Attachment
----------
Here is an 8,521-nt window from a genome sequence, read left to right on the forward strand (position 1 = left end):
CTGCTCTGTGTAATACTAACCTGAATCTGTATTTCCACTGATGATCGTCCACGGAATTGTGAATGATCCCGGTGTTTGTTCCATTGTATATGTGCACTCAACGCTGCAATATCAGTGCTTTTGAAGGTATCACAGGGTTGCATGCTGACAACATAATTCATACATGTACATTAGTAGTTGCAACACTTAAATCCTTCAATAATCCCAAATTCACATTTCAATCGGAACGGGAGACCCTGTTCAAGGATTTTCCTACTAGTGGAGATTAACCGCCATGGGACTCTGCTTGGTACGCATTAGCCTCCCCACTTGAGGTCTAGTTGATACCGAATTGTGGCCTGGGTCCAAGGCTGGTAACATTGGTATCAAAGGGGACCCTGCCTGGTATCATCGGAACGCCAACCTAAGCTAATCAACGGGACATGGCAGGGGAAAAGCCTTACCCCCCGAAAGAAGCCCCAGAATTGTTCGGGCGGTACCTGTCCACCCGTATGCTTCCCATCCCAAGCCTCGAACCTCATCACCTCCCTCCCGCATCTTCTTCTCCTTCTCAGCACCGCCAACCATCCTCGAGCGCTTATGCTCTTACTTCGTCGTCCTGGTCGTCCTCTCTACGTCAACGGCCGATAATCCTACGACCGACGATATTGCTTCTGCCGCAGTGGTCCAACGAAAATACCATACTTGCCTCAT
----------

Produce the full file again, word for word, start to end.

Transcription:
Here is an 8,521-nt window from a genome sequence, read left to right on the forward strand (position 1 = left end):
CTGCTCTGTGTAATACTAACCTGAATCTGTATTTCCACTGATGATCGTCCACGGAATTGTGAATGATCCCGGTGTTTGTTCCATTGTATATGTGCACTCAACGCTGCAATATCAGTGCTTTTGAAGGTATCACAGGGTTGCATGCTGACAACATAATTCATACATGTACATTAGTAGTTGCAACACTTAAATCCTTCAATAATCCCAAATTCACATTTCAATCGGAACGGGAGACCCTGTTCAAGGATTTTCCTACTAGTGGAGATTAACCGCCATGGGACTCTGCTTGGTACGCATTAGCCTCCCCACTTGAGGTCTAGTTGATACCGAATTGTGGCCTGGGTCCAAGGCTGGTAACATTGGTATCAAAGGGGACCCTGCCTGGTATCATCGGAACGCCAACCTAAGCTAATCAACGGGACATGGCAGGGGAAAAGCCTTACCCCCCGAAAGAAGCCCCAGAATTGTTCGGGCGGTACCTGTCCACCCGTATGCTTCCCATCCCAAGCCTCGAACCTCATCACCTCCCTCCCGCATCTTCTTCTCCTTCTCAGCACCGCCAACCATCCTCGAGCGCTTATGCTCTTACTTCGTCGTCCTGGTCGTCCTCTCTACGTCAACGGCCGATAATCCTACGACCGACGATATTGCTTCTGCCGCAGTGGTCCAACGAAAATACCATACTTGCCTCAT